“There must be a renewed emphasis on training and development. In order to think ahead you must have staff also doing that and you must be able to support them in doing so, she told PAA.
“It used to be an area that Burson-Marsteller was known for and I think it is one of the areas that we need to be known for again. Burson-Marsteller must again be the employer of choice and have people knocking on our door. If you look after your people, if you show them the future, you provide them with training and development, the chances of keeping them are strong.”
Public Affairs will remain a corner stone of Burson-Marsteller’s brand differential, yet Gaynor also sees room for expansion in employee branding, consumer, and internal communications. “Change management,” the synergy of PR and management consulting, will be, Gaynor says, “integral to what we need to be doing given it is growing at such a rapid rate.”
In China and India, Burson-Marsteller’s largest markets, tech, consumer, issues and crisis management have been earmarked for the firm’s expansion plans. Yet in these disparate national economies the immediate strategy is likely to be one of consolidation focused on tier one engines of urban economic growth. Only after a new 100 day strategic framework, commissioned by Gaynor, has been composed will Burson-Marsteller be in a better position to assess their drive into tier two and three market centres.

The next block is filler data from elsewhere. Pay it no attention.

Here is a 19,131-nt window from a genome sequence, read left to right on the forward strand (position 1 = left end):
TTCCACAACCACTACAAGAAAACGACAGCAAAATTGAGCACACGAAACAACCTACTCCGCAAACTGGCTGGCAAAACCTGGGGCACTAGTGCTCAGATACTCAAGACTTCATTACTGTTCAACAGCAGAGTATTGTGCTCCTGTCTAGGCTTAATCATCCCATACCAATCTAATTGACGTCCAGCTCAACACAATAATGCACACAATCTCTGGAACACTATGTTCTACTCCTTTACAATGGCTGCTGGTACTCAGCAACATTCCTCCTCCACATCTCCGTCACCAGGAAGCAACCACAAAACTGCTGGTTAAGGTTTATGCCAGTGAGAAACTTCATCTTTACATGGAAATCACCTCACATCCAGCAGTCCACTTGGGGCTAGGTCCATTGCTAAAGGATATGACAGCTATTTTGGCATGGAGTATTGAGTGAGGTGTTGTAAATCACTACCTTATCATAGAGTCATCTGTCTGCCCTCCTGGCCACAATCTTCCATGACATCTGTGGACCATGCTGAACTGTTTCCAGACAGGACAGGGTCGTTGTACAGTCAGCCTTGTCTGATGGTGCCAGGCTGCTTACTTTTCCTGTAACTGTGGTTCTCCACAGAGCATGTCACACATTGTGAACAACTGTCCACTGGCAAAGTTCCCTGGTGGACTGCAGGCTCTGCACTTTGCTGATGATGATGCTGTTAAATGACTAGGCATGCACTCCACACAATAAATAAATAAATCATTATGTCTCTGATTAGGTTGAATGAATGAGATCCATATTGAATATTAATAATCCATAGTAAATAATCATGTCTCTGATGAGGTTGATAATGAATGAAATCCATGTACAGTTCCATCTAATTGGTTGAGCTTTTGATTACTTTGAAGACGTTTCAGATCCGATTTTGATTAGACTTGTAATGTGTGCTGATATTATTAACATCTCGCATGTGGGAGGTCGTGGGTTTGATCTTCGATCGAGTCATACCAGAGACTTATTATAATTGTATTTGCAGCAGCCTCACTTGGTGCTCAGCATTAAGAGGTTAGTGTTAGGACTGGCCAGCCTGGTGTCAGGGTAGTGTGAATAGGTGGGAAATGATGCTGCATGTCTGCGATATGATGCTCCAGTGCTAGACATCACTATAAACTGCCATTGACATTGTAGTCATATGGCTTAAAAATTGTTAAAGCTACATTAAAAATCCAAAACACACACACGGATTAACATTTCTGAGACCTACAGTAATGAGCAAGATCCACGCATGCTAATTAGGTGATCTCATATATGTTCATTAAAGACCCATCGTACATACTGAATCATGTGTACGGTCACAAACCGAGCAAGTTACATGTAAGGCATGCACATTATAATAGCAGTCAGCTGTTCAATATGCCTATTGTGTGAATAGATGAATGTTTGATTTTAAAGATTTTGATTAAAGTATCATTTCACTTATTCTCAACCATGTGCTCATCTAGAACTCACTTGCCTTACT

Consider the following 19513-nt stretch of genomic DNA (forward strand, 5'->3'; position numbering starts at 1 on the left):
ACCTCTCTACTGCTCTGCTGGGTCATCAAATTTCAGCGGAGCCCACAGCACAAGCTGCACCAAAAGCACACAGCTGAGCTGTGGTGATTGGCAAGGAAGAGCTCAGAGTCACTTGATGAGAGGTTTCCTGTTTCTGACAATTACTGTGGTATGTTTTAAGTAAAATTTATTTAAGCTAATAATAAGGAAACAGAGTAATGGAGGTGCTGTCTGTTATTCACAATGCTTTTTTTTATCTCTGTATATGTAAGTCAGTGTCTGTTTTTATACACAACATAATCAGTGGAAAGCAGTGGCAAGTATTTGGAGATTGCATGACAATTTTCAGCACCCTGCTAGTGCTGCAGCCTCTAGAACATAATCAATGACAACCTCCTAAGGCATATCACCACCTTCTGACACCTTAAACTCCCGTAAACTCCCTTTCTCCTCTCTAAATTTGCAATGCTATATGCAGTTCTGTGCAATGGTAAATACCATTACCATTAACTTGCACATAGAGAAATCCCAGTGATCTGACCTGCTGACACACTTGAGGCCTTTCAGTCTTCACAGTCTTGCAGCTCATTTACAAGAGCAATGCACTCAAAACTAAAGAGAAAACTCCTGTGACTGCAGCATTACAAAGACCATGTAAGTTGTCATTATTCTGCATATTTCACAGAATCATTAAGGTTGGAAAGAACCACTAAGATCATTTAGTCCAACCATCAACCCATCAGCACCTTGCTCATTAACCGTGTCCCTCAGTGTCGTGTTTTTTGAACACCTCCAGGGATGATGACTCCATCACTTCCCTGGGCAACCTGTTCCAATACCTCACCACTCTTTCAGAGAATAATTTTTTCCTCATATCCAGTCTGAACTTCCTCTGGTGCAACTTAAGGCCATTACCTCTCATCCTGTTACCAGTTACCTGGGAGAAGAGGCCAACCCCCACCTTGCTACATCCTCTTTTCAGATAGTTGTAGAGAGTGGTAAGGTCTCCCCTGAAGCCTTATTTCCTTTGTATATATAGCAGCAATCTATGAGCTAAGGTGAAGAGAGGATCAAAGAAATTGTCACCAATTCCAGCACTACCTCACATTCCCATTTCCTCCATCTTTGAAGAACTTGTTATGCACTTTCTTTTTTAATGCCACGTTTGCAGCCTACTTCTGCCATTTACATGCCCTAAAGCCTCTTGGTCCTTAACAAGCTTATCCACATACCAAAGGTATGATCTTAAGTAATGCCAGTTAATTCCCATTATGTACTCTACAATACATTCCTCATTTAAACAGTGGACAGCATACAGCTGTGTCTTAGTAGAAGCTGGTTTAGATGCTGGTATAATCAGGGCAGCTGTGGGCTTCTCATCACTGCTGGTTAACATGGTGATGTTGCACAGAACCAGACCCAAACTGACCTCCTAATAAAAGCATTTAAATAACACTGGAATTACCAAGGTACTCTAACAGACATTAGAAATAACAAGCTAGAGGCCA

India and China pose eloquent challenges to an international firm such as Burson-Marsteller, with local hires set to be the driving force for local growth. “There is a need to strengthen recruitment of nationals in specialist practices, particularly in China and India,” Gaynor agrees.
Yet some markets are more international than others and across Asia the sophistication, expectation and understanding of PR is now mature, which changes how the industry is used.
“It is becoming increasingly obvious that you have to meet the needs of that particular client in that market and what they’re trying to achieve.”
A broad spectrum
Gaynor is confronted by a broad spectrum. As the largest markets in Asia-Pacific and with expanding client bases, India and China are certain to demand attention. Regional hubs, Singapore and Hong Kong, will similarly face fresh performance targets. However, across the region Burson-Marsteller will be looking to push back market frontiers through its existing offices and affiliates.
For Gaynor and Burson-Marsteller, this requires a bespoke, yet innately flexible approach and she plans an enhanced matrix for Burson-Marsteller’s clients to tap into.
“I’m very keen at developing a stronger matrix within Burson-Marsteller in the region, developing the team around the client needs, even if the best person for the job is in a different country from the account. With technology today those barriers are fairly transparent.”
Sound in practice maybe, but its wider application will undoubtedly be driven by the firm’s client requirements. At its foundation, however, as with all things in the PR industry today, will be Gaynor’s colleagues.
“Our existing talent is central to our aspirational growth. We’ll complement this with the new and exciting talent we can find in the market as well as building new, creative and inventive practice ideas.”
Across such a broad spectrum of markets, Gaynor faces opportunities and competition in equal measure. Industry professionals and potential clients will no doubt be watching how Gaynor’s three decades of experience plays out on a continental stage.